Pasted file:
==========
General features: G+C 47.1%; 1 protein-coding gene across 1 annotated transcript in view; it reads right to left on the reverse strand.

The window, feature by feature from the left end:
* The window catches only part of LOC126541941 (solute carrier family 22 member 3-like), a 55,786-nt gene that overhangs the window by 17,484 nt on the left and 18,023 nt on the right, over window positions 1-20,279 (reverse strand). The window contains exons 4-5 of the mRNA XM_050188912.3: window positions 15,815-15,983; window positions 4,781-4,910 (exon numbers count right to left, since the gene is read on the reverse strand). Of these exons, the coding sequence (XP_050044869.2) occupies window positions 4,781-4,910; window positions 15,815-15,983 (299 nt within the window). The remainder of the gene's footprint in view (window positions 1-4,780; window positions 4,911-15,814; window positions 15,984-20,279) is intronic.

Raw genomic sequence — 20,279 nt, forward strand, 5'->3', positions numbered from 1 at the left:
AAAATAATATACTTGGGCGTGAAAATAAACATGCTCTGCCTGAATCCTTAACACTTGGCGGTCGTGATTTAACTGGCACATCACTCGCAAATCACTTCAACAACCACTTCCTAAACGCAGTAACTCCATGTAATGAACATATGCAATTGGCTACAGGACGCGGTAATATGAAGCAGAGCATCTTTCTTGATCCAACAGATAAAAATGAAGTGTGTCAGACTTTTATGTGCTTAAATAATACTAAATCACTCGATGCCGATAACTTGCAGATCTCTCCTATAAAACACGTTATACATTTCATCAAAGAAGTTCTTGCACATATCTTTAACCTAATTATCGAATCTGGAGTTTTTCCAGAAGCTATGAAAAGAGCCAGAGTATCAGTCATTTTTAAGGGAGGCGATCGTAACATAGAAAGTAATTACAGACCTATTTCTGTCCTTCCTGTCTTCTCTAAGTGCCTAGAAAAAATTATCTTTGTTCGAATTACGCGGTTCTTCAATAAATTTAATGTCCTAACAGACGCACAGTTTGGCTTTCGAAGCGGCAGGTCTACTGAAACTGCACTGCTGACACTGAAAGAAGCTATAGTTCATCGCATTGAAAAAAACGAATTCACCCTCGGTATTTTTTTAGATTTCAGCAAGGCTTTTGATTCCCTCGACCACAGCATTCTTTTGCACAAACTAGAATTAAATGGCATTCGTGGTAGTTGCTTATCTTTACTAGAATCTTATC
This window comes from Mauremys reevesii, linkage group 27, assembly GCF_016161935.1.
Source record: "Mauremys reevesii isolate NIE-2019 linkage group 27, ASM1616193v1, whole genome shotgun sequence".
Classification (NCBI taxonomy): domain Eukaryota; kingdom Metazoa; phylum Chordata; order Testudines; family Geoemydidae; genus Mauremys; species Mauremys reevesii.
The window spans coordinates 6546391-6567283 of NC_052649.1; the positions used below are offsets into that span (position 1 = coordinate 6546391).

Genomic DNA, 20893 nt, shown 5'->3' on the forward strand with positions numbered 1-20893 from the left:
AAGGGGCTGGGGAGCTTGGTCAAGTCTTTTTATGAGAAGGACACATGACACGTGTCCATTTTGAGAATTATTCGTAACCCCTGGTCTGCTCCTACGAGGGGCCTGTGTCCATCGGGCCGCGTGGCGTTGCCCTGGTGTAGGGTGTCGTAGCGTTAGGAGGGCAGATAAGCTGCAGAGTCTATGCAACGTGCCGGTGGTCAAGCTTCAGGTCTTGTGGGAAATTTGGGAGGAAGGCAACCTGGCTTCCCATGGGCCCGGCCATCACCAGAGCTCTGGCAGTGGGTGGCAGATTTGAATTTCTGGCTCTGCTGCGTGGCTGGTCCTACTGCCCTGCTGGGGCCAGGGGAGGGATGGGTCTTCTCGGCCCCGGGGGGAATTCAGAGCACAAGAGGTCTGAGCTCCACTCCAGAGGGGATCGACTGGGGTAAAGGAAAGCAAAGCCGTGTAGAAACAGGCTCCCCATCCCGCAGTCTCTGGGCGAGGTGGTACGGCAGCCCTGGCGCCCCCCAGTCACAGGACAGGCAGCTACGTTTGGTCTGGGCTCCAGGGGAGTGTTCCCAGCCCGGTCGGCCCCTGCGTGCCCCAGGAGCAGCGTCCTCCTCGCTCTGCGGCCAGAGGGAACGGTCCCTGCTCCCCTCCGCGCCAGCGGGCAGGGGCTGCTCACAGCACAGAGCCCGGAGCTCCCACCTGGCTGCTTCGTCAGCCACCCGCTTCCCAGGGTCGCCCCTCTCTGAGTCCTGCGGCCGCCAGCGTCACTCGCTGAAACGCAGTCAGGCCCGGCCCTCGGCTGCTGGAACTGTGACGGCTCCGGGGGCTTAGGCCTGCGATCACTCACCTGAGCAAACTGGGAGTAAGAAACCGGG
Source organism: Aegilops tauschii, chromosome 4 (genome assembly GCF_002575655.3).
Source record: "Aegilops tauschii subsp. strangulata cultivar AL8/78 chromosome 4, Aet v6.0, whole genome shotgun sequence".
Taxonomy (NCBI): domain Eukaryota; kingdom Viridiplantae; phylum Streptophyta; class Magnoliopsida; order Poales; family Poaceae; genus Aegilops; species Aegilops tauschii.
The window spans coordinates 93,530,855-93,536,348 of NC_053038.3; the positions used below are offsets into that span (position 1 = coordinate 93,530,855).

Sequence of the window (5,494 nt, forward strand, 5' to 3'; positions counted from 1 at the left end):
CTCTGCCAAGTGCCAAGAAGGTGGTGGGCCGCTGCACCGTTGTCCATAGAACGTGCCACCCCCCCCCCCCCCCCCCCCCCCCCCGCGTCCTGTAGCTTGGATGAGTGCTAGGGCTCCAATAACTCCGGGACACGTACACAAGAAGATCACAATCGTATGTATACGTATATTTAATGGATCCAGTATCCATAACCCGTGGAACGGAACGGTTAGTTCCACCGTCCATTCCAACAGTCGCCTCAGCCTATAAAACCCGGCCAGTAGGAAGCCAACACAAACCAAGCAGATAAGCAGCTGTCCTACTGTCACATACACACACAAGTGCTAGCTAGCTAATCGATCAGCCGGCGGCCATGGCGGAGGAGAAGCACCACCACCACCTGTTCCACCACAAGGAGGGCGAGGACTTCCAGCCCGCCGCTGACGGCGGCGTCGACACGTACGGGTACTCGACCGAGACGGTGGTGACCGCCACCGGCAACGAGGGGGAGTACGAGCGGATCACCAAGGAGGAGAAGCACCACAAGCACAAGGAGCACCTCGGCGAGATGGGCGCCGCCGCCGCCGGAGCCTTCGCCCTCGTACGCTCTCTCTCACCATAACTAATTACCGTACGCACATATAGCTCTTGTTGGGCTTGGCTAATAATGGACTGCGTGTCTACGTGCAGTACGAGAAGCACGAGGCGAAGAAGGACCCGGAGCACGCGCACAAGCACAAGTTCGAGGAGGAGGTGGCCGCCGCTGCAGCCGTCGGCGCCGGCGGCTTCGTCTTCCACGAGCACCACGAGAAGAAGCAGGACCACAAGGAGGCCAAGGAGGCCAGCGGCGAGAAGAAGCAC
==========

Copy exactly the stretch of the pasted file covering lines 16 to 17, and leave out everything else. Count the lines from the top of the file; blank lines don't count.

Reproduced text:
Sequence of the window (5,494 nt, forward strand, 5' to 3'; positions counted from 1 at the left end):
CTCTGCCAAGTGCCAAGAAGGTGGTGGGCCGCTGCACCGTTGTCCATAGAACGTGCCACCCCCCCCCCCCCCCCCCCCCCCCCCGCGTCCTGTAGCTTGGATGAGTGCTAGGGCTCCAATAACTCCGGGACACGTACACAAGAAGATCACAATCGTATGTATACGTATATTTAATGGATCCAGTATCCATAACCCGTGGAACGGAACGGTTAGTTCCACCGTCCATTCCAACAGTCGCCTCAGCCTATAAAACCCGGCCAGTAGGAAGCCAACACAAACCAAGCAGATAAGCAGCTGTCCTACTGTCACATACACACACAAGTGCTAGCTAGCTAATCGATCAGCCGGCGGCCATGGCGGAGGAGAAGCACCACCACCACCTGTTCCACCACAAGGAGGGCGAGGACTTCCAGCCCGCCGCTGACGGCGGCGTCGACACGTACGGGTACTCGACCGAGACGGTGGTGACCGCCACCGGCAACGAGGGGGAGTACGAGCGGATCACCAAGGAGGAGAAGCACCACAAGCACAAGGAGCACCTCGGCGAGATGGGCGCCGCCGCCGCCGGAGCCTTCGCCCTCGTACGCTCTCTCTCACCATAACTAATTACCGTACGCACATATAGCTCTTGTTGGGCTTGGCTAATAATGGACTGCGTGTCTACGTGCAGTACGAGAAGCACGAGGCGAAGAAGGACCCGGAGCACGCGCACAAGCACAAGTTCGAGGAGGAGGTGGCCGCCGCTGCAGCCGTCGGCGCCGGCGGCTTCGTCTTCCACGAGCACCACGAGAAGAAGCAGGACCACAAGGAGGCCAAGGAGGCCAGCGGCGAGAAGAAGCAC